Overcoming Investment FOMO

Written by John Osbon

OSBON_017Fear of missing out (FOMO) is a natural human feeling. No one wants to miss a big event, or in investing, a big payout. Which makes us wonder:  Should I buy Twitter? Facebook? Google? Alibaba?  Are there others I should know about but am missing out on somehow?  How can I be sure to get in on the next big thing? Fortunately, there is a simple solution to investment FOMO.  You might call it NEMO – never missing out.  Here’s how.

Ultimate FOMO example
Apple stock has been the decade-long poster stock for FOMO.  Apple has gone straight up for 10 years. Few could foresee its meteoric rise from bottom-dwelling computer maker to the re-inventor of the phone and music industries.  You own Apple products, you love them, and you can’t wait to buy the company’s next and greatest device.  As an investor, you would have been richly rewarded if you had put even a small amount into Apple many years ago.FOMO1-1

Indexing, the anti-FOMO vaccine
But wait.  You probably did. If you were indexing, chances are you did own Apple and have ridden it up nicely to its latest high (along with Google and other tech stars of the last decade).  That’s because indexes own many or all of the stocks in their designated asset class, and each stock grows in proportion to its success.  Apple is the largest cap stock in the US and in the world for a reason, and so indexers own it.  For example, having increased 39x in the last 10 years, it comprises almost 3 percent of the all US Stock Market ETF, symbol ‘VTI’. For owners of that index, it’s no FOMO, all NEMO.

Who’s next?
It’s natural to wonder what the next big thing is.  Is it Alibaba, the Chinese internet juggernaut, soon to debut on the New York Stock Exchange as the largest IPO ever?  Maybe.  No worry, you’ll soon own that, too, as it gets added to indexes.  If Alibaba wins, you win, too.  If Alibaba flops as a public company, well something else in your index portfolio will surge ahead.  Just like Facebook and Twitter have eclipsed Groupon (remember them?) and (name any other short-term tech disaster).

Getting from FOMO to NEMO and beyond
It sounds easy, this ‘winner’s win’ index strategy.  What’s not obvious and not easy is that indexing done properly is ‘all about you’.  FOMO and NEMO are interesting but they don’t get to the real heart of the matter, such as “how can I be sure I am doing the right thing”, “am I being smart with my money”, and “will my money be there for me”.  That’s where Osbon Capital, the family investment office, comes in.  We have checklists, questions, and examples of valued-added investing and lots of experience – for you – to get you past FOMO and many other things to come.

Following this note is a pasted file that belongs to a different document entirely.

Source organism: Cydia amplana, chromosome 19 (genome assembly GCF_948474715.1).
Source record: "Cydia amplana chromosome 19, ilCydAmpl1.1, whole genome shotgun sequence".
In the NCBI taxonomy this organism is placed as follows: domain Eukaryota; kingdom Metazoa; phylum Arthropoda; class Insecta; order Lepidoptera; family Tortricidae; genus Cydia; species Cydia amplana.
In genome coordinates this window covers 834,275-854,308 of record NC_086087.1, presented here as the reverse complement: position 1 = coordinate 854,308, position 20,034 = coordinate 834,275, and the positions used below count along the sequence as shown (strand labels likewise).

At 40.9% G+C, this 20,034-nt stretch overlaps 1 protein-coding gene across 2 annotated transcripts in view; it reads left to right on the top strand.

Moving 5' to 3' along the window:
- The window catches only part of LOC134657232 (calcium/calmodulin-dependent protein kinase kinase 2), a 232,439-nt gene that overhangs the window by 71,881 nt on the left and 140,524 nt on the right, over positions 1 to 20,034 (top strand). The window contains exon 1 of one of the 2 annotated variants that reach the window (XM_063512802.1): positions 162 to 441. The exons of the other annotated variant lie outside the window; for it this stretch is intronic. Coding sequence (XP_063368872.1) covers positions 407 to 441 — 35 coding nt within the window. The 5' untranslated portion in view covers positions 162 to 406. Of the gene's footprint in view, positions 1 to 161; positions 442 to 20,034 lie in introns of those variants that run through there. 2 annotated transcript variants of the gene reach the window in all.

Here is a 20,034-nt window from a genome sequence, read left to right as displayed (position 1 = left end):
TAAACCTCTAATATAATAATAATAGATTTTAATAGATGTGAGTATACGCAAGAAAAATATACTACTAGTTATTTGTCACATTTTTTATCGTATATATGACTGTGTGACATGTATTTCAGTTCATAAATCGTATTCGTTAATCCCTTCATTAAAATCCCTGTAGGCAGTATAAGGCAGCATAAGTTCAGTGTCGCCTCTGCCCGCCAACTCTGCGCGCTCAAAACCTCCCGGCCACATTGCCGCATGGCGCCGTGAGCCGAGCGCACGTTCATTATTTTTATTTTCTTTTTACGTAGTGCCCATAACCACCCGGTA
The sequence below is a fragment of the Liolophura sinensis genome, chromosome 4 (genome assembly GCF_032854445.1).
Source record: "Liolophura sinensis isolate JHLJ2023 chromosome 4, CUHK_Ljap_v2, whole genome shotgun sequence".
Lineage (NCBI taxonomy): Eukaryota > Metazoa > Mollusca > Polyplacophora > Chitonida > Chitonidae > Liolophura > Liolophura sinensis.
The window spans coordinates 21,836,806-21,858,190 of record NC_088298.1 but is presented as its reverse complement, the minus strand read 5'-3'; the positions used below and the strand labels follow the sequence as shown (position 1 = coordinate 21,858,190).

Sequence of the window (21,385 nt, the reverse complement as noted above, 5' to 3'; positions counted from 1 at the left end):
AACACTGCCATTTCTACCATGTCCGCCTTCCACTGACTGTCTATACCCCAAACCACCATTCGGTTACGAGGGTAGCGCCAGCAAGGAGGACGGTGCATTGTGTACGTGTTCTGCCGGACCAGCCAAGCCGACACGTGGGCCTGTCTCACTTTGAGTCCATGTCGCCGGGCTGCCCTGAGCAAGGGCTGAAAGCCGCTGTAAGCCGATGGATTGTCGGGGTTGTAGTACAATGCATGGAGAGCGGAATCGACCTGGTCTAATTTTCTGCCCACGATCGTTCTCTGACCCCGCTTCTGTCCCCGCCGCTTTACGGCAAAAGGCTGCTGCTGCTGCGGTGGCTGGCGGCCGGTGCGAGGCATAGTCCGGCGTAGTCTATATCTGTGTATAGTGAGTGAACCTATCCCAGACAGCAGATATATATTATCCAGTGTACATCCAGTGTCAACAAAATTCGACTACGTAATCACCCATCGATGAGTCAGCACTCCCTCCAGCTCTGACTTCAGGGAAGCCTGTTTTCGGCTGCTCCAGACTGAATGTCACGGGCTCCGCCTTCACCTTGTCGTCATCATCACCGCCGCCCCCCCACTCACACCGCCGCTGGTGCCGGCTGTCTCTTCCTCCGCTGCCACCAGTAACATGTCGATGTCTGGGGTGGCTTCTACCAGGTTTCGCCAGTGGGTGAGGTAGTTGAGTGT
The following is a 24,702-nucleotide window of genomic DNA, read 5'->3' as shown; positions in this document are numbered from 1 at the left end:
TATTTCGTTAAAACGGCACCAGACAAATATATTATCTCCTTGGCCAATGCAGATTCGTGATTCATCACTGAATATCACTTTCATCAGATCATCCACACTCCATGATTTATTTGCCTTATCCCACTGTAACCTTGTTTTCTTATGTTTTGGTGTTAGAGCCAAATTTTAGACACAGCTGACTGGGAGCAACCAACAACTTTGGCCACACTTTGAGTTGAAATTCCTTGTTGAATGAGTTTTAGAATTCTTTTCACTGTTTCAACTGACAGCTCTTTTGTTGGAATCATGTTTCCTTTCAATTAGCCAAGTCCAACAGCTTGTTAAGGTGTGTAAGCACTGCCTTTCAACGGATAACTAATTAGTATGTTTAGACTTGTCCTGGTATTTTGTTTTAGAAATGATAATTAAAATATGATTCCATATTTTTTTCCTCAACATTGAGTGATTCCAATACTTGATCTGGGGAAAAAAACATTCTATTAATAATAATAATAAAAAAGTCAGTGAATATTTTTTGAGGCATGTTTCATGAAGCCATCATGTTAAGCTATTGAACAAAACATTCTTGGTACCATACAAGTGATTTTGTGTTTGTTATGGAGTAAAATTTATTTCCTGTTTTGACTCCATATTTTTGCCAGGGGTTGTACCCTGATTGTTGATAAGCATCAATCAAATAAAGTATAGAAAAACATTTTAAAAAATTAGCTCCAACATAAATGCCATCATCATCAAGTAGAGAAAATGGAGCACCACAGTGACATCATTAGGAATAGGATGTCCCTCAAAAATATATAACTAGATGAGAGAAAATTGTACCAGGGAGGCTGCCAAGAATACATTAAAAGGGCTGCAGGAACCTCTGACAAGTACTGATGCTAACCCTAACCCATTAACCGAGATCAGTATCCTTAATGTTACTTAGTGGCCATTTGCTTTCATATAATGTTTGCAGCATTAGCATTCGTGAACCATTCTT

If there’s any FOMO in your life, let’s make sure it’s about career opportunities, family adventures and great vacations, not about investments.

John Osbon – josbon@osboncapital.com


This article may include forward-looking statements. All statements other than statements of historical fact are forward-looking statements (including words such as “believe,” “estimate,” “anticipate,” “may,” “will,” “should,” and “expect”). Although we believe that the expectations reflected in such forward-looking statements are reasonable, we can give no assurance that such expectations will prove to be correct. Various factors could cause actual results or performance to differ materially from those discussed in such forward-looking statements.

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Past performance is not indicative of future results.  Investment in securities, including mutual funds and ETFs, may result in loss of income and/or principal.

An investment cannot be made directly in an index.

Specific securities identified and described may or may not be held in portfolios managed by the Adviser and do not represent all of the securities purchased, sold, or recommended for advisory clients.  The reader should not assume that investments in the securities identified and discussed were or will be profitable.  


  • This communication may include forward-looking statements. All statements other than statements of historical fact are forward-looking statements (including words such as “believe,” “estimate,” “anticipate,” “may,” “will,” “should,” and “expect”). Although we believe that the expectations reflected in such forward-looking statements are reasonable, we can give no assurance that such expectations will prove to be correct. Various factors could cause actual results or performance to differ materially from those discussed in such forward-looking statements.”
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